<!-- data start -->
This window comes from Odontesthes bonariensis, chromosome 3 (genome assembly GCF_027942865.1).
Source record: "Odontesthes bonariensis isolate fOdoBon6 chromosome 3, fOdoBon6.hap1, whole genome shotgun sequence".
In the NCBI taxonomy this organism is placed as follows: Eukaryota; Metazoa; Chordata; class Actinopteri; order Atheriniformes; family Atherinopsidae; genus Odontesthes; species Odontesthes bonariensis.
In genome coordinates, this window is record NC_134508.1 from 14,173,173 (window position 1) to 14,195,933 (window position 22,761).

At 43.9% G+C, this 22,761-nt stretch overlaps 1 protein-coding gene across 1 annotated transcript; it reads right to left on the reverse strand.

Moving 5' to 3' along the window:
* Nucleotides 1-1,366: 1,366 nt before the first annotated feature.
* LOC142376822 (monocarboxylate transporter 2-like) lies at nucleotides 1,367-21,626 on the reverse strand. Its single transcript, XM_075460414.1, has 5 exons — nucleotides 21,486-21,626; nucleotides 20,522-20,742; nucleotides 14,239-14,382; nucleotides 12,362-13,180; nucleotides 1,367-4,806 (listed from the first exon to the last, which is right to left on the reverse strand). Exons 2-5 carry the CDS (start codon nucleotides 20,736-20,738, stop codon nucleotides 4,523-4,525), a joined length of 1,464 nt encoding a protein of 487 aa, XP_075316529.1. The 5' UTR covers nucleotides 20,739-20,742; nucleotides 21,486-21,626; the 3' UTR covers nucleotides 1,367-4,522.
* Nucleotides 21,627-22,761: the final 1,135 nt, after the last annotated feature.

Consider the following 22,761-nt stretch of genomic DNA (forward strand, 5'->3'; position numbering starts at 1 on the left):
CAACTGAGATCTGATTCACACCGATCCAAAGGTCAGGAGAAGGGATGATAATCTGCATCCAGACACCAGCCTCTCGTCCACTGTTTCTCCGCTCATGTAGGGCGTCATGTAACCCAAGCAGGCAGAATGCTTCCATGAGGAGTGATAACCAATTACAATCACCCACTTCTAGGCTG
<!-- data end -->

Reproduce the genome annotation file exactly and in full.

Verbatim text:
This window comes from Odontesthes bonariensis, chromosome 3 (genome assembly GCF_027942865.1).
Source record: "Odontesthes bonariensis isolate fOdoBon6 chromosome 3, fOdoBon6.hap1, whole genome shotgun sequence".
In the NCBI taxonomy this organism is placed as follows: Eukaryota; Metazoa; Chordata; class Actinopteri; order Atheriniformes; family Atherinopsidae; genus Odontesthes; species Odontesthes bonariensis.
In genome coordinates, this window is record NC_134508.1 from 14,173,173 (window position 1) to 14,195,933 (window position 22,761).

At 43.9% G+C, this 22,761-nt stretch overlaps 1 protein-coding gene across 1 annotated transcript; it reads right to left on the reverse strand.

Moving 5' to 3' along the window:
* Nucleotides 1-1,366: 1,366 nt before the first annotated feature.
* LOC142376822 (monocarboxylate transporter 2-like) lies at nucleotides 1,367-21,626 on the reverse strand. Its single transcript, XM_075460414.1, has 5 exons — nucleotides 21,486-21,626; nucleotides 20,522-20,742; nucleotides 14,239-14,382; nucleotides 12,362-13,180; nucleotides 1,367-4,806 (listed from the first exon to the last, which is right to left on the reverse strand). Exons 2-5 carry the CDS (start codon nucleotides 20,736-20,738, stop codon nucleotides 4,523-4,525), a joined length of 1,464 nt encoding a protein of 487 aa, XP_075316529.1. The 5' UTR covers nucleotides 20,739-20,742; nucleotides 21,486-21,626; the 3' UTR covers nucleotides 1,367-4,522.
* Nucleotides 21,627-22,761: the final 1,135 nt, after the last annotated feature.

Consider the following 22,761-nt stretch of genomic DNA (forward strand, 5'->3'; position numbering starts at 1 on the left):
CAACTGAGATCTGATTCACACCGATCCAAAGGTCAGGAGAAGGGATGATAATCTGCATCCAGACACCAGCCTCTCGTCCACTGTTTCTCCGCTCATGTAGGGCGTCATGTAACCCAAGCAGGCAGAATGCTTCCATGAGGAGTGATAACCAATTACAATCACCCACTTCTAGGCTG